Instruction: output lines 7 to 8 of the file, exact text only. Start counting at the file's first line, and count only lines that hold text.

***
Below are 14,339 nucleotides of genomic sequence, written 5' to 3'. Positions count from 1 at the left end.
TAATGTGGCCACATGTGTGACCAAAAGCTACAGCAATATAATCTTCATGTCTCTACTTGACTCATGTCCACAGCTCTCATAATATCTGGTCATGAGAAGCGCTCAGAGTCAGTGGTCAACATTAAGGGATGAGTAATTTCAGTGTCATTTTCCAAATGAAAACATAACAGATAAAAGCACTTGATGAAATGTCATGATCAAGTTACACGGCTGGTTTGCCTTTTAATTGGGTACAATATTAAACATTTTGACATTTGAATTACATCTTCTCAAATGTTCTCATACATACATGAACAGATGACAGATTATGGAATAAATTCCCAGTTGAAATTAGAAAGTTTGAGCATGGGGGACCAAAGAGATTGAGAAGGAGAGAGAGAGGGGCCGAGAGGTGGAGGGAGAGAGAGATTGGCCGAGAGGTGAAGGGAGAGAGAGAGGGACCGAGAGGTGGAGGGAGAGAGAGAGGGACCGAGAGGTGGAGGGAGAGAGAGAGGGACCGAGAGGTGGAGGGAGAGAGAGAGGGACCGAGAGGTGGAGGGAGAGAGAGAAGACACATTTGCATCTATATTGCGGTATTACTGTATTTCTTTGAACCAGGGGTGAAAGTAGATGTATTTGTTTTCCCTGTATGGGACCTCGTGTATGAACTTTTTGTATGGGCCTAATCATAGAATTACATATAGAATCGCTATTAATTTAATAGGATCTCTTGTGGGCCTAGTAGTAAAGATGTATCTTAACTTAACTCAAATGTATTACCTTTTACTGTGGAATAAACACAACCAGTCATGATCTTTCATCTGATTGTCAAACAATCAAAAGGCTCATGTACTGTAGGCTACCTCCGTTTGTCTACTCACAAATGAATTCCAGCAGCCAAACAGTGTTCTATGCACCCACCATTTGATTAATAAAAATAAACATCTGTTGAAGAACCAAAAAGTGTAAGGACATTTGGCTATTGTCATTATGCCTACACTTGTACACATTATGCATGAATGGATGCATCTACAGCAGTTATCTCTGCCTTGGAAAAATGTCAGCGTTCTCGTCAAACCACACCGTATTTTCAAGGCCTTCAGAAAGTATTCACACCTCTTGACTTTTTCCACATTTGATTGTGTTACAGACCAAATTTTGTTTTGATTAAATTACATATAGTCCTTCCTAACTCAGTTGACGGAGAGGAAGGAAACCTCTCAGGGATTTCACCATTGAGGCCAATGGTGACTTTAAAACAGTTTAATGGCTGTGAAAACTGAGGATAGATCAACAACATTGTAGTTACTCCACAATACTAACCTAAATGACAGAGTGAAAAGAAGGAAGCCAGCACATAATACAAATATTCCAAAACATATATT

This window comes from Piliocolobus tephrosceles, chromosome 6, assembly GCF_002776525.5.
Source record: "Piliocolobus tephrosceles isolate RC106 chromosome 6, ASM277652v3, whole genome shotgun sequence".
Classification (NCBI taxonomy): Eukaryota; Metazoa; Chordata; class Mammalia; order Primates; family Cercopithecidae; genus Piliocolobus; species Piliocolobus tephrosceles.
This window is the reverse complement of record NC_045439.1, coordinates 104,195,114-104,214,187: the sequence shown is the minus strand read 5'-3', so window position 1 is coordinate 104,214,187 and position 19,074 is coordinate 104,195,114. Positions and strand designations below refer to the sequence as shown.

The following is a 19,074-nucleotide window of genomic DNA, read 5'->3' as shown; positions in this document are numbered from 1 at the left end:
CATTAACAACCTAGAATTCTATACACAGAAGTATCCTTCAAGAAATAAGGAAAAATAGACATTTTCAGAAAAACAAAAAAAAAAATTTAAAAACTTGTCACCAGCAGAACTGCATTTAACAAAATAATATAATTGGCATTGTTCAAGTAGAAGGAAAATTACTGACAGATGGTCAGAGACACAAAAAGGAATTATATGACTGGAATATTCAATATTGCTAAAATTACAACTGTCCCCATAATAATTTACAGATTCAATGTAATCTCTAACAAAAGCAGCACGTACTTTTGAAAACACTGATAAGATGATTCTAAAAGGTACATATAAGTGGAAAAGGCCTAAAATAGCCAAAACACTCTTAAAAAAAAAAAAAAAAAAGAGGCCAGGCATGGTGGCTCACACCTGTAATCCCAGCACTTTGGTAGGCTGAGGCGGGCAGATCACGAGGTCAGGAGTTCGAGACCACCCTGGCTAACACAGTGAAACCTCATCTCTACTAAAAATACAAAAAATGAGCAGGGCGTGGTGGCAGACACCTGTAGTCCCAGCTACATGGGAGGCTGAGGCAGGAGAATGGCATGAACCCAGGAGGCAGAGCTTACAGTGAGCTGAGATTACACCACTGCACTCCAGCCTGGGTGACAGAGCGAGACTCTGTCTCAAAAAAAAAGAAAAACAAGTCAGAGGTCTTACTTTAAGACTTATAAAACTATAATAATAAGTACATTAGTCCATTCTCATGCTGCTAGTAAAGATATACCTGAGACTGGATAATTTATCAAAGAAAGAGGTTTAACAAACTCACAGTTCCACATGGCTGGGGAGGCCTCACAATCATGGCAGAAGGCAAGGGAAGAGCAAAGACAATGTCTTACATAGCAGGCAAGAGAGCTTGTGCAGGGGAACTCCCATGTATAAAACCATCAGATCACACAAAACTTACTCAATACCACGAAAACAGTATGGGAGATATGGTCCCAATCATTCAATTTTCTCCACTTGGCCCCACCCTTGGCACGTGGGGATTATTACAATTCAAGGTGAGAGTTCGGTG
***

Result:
The following is a 19,074-nucleotide window of genomic DNA, read 5'->3' as shown; positions in this document are numbered from 1 at the left end:
CATTAACAACCTAGAATTCTATACACAGAAGTATCCTTCAAGAAATAAGGAAAAATAGACATTTTCAGAAAAACAAAAAAAAAAATTTAAAAACTTGTCACCAGCAGAACTGCATTTAACAAAATAATATAATTGGCATTGTTCAAGTAGAAGGAAAATTACTGACAGATGGTCAGAGACACAAAAAGGAATTATATGACTGGAATATTCAATATTGCTAAAATTACAACTGTCCCCATAATAATTTACAGATTCAATGTAATCTCTAACAAAAGCAGCACGTACTTTTGAAAACACTGATAAGATGATTCTAAAAGGTACATATAAGTGGAAAAGGCCTAAAATAGCCAAAACACTCTTAAAAAAAAAAAAAAAAAAGAGGCCAGGCATGGTGGCTCACACCTGTAATCCCAGCACTTTGGTAGGCTGAGGCGGGCAGATCACGAGGTCAGGAGTTCGAGACCACCCTGGCTAACACAGTGAAACCTCATCTCTACTAAAAATACAAAAAATGAGCAGGGCGTGGTGGCAGACACCTGTAGTCCCAGCTACATGGGAGGCTGAGGCAGGAGAATGGCATGAACCCAGGAGGCAGAGCTTACAGTGAGCTGAGATTACACCACTGCACTCCAGCCTGGGTGACAGAGCGAGACTCTGTCTCAAAAAAAAAGAAAAACAAGTCAGAGGTCTTACTTTAAGACTTATAAAACTATAATAATAAGTACATTAGTCCATTCTCATGCTGCTAGTAAAGATATACCTGAGACTGGATAATTTATCAAAGAAAGAGGTTTAACAAACTCACAGTTCCACATGGCTGGGGAGGCCTCACAATCATGGCAGAAGGCAAGGGAAGAGCAAAGACAATGTCTTACATAGCAGGCAAGAGAGCTTGTGCAGGGGAACTCCCATGTATAAAACCATCAGATCACACAAAACTTACTCAATACCACGAAAACAGTATGGGAGATATGGTCCCAATCATTCAATTTTCTCCACTTGGCCCCACCCTTGGCACGTGGGGATTATTACAATTCAAGGTGAGAGTTCGGTG